Using the pen is very easy. The button is requires a long and solid press to deploy the nib. The nib then pushes open a trap door and pops out. The trap door does help slow evaporation, though I do not believe it is very air tight. I have yet to have the pen leak, even though it has been jostled around in pockets and backpacks.

One of the features of the Vanishing Point system is the ability to swap pen bodies and nib units with little hassle. The 14k gold nibs are available from Japanese EF to B with rhodium plated, black plated, and gold finishes, The bodies come in an array of colours and materials. Limited edition Vanishing Points are released each year, providing plenty of opportunity for collectors.

My nib of choice is the Japanese EF as I tend to use really cheap lined paper for most of my school note taking. Even for its fine size, the EF nib is incredibly smooth. There is no scratchiness to the nib, just the slight feedback expected from a nib so fine. The flow out of the box is nice and balanced. The line width is closer to a .4 Pilot Hi Tec C on Clairefontaine paper.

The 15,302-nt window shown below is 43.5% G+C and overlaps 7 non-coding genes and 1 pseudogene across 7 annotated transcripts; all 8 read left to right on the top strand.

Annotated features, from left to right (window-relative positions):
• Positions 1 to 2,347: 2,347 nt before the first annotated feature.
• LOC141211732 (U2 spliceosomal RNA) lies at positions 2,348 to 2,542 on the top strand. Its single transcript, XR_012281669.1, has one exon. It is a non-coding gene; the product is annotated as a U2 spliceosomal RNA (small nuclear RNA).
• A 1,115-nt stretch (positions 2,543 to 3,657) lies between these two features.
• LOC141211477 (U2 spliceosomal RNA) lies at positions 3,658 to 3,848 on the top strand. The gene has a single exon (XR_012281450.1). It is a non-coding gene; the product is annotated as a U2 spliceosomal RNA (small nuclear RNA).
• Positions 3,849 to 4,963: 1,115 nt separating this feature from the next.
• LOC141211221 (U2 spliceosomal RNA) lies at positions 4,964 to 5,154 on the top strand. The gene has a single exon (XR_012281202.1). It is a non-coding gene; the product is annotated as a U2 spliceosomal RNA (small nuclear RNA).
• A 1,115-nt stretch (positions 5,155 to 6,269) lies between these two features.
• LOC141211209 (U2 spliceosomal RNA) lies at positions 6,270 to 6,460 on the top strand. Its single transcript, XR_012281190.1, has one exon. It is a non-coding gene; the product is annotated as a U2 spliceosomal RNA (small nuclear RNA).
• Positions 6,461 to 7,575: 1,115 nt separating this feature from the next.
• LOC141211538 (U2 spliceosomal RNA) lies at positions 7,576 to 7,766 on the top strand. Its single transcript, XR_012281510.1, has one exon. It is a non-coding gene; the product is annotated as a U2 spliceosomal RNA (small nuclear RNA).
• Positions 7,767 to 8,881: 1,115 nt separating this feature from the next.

The Pilot Matte Black Vanishing Point has an MSRP of $175 USD and a street price of $140 USD. It is definitely not a cheap pen, but personally I think the unique click mechanism makes it worth it. However, I do wonder how much the price would drop if Pilot made stainless steel nib units available vs the 14k gold.

The Recap

 

Pilot Matte Black Vanishing Point, EF
Ink: Noodler’s Liberty’s Elysium

Paper: Clairefontaine 90g

Likes
+ Unique click mechanism
+ Fast deployment
+ Smooth nib
+ Modular design
+ Great every day carry pen

Dislikes
– Hard to check ink level
– Difficult to use if grip is different from traditional triangle grip

Recommended?
YES!

Inked Up – January Edition

Welcome to our very first edition of a new monthly segment called Inked Up. Every month, a member of the fountain pen community and I will share our current rotation that has been inked up!

Our very first guests are Jon and Liz Chen of Wonder Pens, hailing from Toronto, Canada. Wonder Pens is currently my local store and carries pens, pencils, journals, notebooks, office supplies, tons of fountain pens, and fountain pen accessories. I often plan to visit with the intention of picking up an item or two and end up leaving with a lighter wallet and bag full of ink. If you live in the Greater Toronto Area, be sure to swing by their brick and mortar shop to pet Super the store dog in training while you stock up on ink. Liz gave us a peek at her very colourful rotation.

(Be sure to click the thumbnail for the full image in all its glory!)
wonder-pens-inked-up-001
Continue reading “Inked Up – January Edition”